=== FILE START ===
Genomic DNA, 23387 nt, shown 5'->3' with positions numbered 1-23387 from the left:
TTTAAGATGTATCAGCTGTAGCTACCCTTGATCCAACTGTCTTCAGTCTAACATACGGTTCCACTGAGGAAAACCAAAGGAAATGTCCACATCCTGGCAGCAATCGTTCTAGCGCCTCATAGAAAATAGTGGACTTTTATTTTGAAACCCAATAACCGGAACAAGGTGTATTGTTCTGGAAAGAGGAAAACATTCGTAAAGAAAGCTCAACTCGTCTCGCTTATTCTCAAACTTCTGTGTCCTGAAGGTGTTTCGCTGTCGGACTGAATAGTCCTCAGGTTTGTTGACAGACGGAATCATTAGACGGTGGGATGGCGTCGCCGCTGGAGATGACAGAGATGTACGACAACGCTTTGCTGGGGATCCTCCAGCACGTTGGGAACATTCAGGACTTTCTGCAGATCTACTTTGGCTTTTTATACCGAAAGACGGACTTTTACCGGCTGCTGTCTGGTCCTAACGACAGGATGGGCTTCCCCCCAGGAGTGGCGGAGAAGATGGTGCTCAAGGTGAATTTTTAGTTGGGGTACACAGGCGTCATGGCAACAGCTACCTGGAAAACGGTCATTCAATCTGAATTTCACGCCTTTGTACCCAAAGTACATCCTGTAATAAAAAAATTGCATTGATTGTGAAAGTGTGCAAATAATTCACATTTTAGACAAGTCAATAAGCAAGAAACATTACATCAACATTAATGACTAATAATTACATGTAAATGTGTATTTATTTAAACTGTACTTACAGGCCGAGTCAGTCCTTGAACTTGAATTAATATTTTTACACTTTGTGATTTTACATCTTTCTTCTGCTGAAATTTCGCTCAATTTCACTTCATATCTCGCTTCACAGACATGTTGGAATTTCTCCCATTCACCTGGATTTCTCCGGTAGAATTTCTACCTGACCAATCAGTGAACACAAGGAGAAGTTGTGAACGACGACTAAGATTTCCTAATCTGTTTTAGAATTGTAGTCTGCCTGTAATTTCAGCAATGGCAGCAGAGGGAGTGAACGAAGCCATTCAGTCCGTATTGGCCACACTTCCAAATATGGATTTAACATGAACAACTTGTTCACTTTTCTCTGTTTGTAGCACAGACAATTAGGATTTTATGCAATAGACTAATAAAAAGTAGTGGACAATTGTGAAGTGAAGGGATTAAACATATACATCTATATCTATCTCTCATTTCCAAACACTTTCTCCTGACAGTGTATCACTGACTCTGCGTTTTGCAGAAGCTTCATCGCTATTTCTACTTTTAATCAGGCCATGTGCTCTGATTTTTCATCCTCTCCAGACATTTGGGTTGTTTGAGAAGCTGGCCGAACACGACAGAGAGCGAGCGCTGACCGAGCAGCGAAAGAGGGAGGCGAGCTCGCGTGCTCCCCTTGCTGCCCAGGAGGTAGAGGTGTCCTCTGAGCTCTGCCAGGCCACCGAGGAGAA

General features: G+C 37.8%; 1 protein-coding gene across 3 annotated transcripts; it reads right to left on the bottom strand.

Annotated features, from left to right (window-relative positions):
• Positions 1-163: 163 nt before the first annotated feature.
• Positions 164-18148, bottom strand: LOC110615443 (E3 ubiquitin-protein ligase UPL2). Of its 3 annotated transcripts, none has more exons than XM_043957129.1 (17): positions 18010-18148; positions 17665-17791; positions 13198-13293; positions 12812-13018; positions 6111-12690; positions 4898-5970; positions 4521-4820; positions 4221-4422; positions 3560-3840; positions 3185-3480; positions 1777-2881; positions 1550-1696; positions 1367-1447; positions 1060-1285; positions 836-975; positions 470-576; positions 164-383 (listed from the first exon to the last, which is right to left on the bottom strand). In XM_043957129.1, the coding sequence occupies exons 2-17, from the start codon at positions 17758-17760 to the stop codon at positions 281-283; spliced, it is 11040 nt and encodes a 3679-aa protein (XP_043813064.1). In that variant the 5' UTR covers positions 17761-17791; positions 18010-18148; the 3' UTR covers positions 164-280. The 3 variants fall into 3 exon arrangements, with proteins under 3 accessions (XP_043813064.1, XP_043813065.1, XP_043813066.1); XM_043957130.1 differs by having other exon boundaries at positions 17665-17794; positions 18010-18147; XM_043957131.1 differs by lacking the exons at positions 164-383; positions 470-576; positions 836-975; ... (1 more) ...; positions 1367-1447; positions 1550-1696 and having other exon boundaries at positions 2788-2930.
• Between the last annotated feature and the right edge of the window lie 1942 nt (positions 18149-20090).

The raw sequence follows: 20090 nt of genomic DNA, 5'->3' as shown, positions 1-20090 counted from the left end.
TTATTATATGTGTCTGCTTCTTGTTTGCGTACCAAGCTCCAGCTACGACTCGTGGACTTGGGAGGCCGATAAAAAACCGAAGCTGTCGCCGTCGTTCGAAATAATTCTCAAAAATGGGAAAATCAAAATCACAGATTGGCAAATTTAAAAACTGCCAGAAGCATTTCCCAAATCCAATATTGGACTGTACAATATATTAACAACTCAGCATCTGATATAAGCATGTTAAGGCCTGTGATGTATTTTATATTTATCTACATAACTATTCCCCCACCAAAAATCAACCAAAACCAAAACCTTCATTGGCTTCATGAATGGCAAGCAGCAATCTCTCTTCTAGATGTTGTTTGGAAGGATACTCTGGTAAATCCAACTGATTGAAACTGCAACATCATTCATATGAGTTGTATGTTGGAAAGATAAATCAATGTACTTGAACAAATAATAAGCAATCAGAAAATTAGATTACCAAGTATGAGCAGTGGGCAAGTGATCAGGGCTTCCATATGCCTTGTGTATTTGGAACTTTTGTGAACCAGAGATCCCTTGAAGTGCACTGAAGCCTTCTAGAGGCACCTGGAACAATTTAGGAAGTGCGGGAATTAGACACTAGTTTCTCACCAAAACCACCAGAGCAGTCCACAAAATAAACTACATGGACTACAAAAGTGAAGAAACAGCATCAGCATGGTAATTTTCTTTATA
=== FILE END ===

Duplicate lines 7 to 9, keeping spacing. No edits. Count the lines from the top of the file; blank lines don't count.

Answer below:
• Between the last annotated feature and the right edge of the window lie 1942 nt (positions 18149-20090).

The raw sequence follows: 20090 nt of genomic DNA, 5'->3' as shown, positions 1-20090 counted from the left end.
TTATTATATGTGTCTGCTTCTTGTTTGCGTACCAAGCTCCAGCTACGACTCGTGGACTTGGGAGGCCGATAAAAAACCGAAGCTGTCGCCGTCGTTCGAAATAATTCTCAAAAATGGGAAAATCAAAATCACAGATTGGCAAATTTAAAAACTGCCAGAAGCATTTCCCAAATCCAATATTGGACTGTACAATATATTAACAACTCAGCATCTGATATAAGCATGTTAAGGCCTGTGATGTATTTTATATTTATCTACATAACTATTCCCCCACCAAAAATCAACCAAAACCAAAACCTTCATTGGCTTCATGAATGGCAAGCAGCAATCTCTCTTCTAGATGTTGTTTGGAAGGATACTCTGGTAAATCCAACTGATTGAAACTGCAACATCATTCATATGAGTTGTATGTTGGAAAGATAAATCAATGTACTTGAACAAATAATAAGCAATCAGAAAATTAGATTACCAAGTATGAGCAGTGGGCAAGTGATCAGGGCTTCCATATGCCTTGTGTATTTGGAACTTTTGTGAACCAGAGATCCCTTGAAGTGCACTGAAGCCTTCTAGAGGCACCTGGAACAATTTAGGAAGTGCGGGAATTAGACACTAGTTTCTCACCAAAACCACCAGAGCAGTCCACAAAATAAACTACATGGACTACAAAAGTGAAGAAACAGCATCAGCATGGTAATTTTCTTTATA